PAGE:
Many blog posts will link directly to a version of the original article, but many news sources often have a policy of not linking to the original source. Even when a blog links directly to the original article, you may not be able to read the it without paying. But there are steps you can take to find the original article, and to find a version of it you can read.
The other day, I got an email from a faculty member. A scholarly society he is a member of just announced that their journals would now be available in JSTOR. He went straight to JSTOR to look them up, only to see that he didn’t have access. He promptly sent me an email saying, essentially, “What’s up with this? Shouldn’t we have access?” (Although his actual email was more eloquent).
In fact, we don’t have access, and it would cost us an additional $1000 to have access to those journals via JSTOR.
For non-librarian types (students, faculty, everyone else), there isn’t always a clear understanding of how they have access to information.
In the case of JSTOR above, most folks don’t understand the difference between the platform and the content (and quite frankly, they don’t really need to). In this case, JSTOR is simply a platform for delivering journal articles. You have to buy the content, and that tends to come in specific chunks. In my library, we subscribe to several of the packages that JSTOR offers, and we have current access to some of the journals that are available via that platform.
But just because we have access to some content on JSTOR doesn’t mean we have access to everything. The same can be said of other platforms like ScienceDirect from Elsevier, or Project Muse (for any humanities folks out there).
In much the same way, it can be difficult for folks to understand that libraries don’t always have access to journal articles direct from the publisher’s website. We have access to a lot of journals via third party aggregators, like Proquest or the Ebsco packages.
For example, a student or researcher wants an article from the current issue of the Journal of Parasitology, and goes directly to the journal homepage. When they get there, they encounter a paywall, asking for $20 for access to that article. The student or researcher might think that they either have to fork over the money or move on to a different article.
While the student searches for a new research topic, a PDF of this exact article is sitting in our “MEDLINE with Full Text” database ready for them to download. We’ve already paid for the content, just not through the journal website. Our current access to this journal is via a different platform.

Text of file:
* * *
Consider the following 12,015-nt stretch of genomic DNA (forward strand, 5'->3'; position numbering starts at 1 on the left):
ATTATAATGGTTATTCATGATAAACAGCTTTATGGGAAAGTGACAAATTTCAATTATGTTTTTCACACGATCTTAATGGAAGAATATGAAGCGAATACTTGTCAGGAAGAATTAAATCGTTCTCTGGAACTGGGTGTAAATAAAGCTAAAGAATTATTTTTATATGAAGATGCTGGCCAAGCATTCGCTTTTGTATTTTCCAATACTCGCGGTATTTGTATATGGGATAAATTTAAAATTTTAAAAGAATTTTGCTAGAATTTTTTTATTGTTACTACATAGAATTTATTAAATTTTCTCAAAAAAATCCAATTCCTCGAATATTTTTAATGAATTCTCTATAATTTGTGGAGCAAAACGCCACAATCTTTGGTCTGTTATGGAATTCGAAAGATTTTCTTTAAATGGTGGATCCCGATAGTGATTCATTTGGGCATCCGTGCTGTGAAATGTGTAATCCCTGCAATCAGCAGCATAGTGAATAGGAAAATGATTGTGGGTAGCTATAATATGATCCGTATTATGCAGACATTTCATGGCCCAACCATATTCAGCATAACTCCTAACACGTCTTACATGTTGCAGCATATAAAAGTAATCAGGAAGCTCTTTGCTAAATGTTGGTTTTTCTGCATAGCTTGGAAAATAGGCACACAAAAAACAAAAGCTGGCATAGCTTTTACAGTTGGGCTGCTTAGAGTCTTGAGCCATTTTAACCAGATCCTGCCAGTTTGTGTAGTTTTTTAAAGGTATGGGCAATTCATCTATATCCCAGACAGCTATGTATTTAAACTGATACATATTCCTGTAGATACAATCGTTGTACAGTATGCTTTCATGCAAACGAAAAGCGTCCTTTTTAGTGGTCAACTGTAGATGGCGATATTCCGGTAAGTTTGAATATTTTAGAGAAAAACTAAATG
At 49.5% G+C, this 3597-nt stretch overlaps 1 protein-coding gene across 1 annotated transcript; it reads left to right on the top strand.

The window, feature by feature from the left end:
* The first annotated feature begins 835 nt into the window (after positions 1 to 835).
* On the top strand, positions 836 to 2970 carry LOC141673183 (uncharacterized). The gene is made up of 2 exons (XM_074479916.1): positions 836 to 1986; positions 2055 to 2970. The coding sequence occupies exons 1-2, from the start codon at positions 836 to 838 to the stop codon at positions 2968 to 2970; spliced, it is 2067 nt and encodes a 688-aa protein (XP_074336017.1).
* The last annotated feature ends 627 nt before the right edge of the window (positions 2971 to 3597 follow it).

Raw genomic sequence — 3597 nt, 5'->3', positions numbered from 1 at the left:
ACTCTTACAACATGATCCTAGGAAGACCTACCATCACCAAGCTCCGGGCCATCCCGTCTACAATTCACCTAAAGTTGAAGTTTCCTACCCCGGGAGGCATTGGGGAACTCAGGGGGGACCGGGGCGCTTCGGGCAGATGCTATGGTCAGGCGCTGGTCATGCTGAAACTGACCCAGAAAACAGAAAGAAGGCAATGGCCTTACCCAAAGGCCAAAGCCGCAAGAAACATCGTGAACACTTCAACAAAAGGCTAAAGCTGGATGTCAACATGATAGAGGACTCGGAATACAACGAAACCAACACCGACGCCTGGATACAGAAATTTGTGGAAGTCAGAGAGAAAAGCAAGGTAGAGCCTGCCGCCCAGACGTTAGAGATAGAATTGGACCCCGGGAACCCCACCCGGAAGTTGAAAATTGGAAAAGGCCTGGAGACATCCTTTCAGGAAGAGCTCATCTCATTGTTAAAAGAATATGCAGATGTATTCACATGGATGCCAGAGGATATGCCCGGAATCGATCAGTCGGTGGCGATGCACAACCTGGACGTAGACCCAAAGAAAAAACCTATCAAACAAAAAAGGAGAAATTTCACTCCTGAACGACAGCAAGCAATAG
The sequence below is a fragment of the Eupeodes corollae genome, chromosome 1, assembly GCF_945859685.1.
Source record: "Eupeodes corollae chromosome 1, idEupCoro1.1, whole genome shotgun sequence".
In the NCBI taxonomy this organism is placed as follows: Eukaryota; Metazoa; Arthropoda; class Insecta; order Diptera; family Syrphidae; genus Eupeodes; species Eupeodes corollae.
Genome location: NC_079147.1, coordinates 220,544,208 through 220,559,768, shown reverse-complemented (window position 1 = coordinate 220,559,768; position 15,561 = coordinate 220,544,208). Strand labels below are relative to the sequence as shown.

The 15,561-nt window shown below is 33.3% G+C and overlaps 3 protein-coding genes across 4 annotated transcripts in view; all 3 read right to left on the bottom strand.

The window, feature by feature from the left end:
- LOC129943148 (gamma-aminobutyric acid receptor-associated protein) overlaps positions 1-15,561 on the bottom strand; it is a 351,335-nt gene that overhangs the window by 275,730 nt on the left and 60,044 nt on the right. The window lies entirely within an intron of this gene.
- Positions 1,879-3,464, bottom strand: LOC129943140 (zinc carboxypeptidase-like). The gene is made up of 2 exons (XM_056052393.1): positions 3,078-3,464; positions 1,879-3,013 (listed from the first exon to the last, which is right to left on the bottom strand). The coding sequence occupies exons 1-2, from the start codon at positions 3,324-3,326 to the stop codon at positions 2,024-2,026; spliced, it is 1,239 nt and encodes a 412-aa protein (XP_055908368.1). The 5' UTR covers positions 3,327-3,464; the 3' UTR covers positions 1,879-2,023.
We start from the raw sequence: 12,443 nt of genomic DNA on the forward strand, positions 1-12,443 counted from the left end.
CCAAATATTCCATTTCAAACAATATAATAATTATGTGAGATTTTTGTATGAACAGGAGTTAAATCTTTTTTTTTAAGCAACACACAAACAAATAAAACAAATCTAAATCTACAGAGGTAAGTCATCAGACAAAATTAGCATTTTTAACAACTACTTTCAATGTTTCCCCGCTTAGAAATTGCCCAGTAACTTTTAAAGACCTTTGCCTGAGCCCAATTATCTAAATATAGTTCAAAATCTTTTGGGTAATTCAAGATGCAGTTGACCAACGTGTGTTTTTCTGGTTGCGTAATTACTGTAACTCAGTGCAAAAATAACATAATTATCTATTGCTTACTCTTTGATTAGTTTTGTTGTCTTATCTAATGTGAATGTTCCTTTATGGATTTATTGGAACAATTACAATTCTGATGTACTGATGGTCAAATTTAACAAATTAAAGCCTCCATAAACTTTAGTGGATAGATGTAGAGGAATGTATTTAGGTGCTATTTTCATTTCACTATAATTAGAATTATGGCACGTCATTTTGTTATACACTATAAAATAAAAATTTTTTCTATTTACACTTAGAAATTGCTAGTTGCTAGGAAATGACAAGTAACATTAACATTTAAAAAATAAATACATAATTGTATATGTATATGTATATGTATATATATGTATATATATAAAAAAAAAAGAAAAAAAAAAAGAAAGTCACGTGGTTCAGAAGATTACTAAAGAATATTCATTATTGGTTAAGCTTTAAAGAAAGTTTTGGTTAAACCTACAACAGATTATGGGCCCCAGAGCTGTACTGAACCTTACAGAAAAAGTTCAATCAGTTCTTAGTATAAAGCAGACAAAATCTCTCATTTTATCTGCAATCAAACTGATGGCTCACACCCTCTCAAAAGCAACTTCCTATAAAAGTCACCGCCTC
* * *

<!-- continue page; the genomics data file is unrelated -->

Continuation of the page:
In library instruction sessions we try to teach students to go through the library homepage to check on journal access, but it isn’t always the most intuitive thing to do. And some students can go their entire undergraduate careers without seeing a librarian in their classes. We also teach them to use special links we put into databases that will guide them through the library system (we call ours “Get It,” the generic term is OpenURL), but the databases don’t always help us out here. Some databases provide direct-to-publisher links which, as we’ve seen, don’t always lead to the content.
Is this confusing? Yes. Could it be simpler? Yes, but it would require a complete rethinking of the whole scholarly communication system. Open access, anyone?
One of the parlor tricks I occasionally do in an information literacy class is to the guess the name of a researcher’s PhD adviser, and sometimes their Post Doc adviser, simply by looking at a list of their publications. This is most impressive when the researcher in question is the faculty member I’m working with and can confirm or deny my guess.
Students are usually impressed, but it isn’t difficult: you just need to know a little something about the meaning behind the order of author names.
Scientific publications are rarely authored by just one person. More often, they have 3-6 authors, and sometimes many more, depending on the field. Publications in high energy physics and genetics can sometimes have hundreds of authors: the record (as far as I can tell) is an article related to the installation of the particle accelerator at CERN that lists the group as a lead author and almost 3,000 co-authors.
My colleagues in the humanities sometime have trouble understanding how so many people could be the author of a paper – they equate authorship with actual typing and writing of words. But in the sciences, the words aren’t the primary result – it’s the data, discoveries and conclusions that are important. As a result, scientific publications encourage contributors to list as authors anyone who made a significant contribution to the work.
The definition of “significant contribution” can vary by field, however, and it isn’t unheard of to see authors who only made a nominal contribution. In some places it was customary to add the department chair or lab PI as an author, even if he or she knew nothing about the work (see this 2006 article in Nature.) Some journals are attempting to get a better handle on this by asking contributors for a list of credits, who did what (see this example). And the medical community has outlined specific criteria for inclusion as an author.
Because of the quantity of authors, some thought has to go into how they will be ordered on the publication. The first author is typically the person who contributed the most to the publication, including carrying out the research and writing up the report. After that, it can get a bit tricky.
In order to combat the trickiness, various disciplines have evolved strategies to keep the peace. In some disciplines, additional authors are listed alphabetically. In others, authorship goes in order of who made the biggest contribution. Sometimes, the person who contributed the most (after the lead author) will go in second place, sometimes in last place.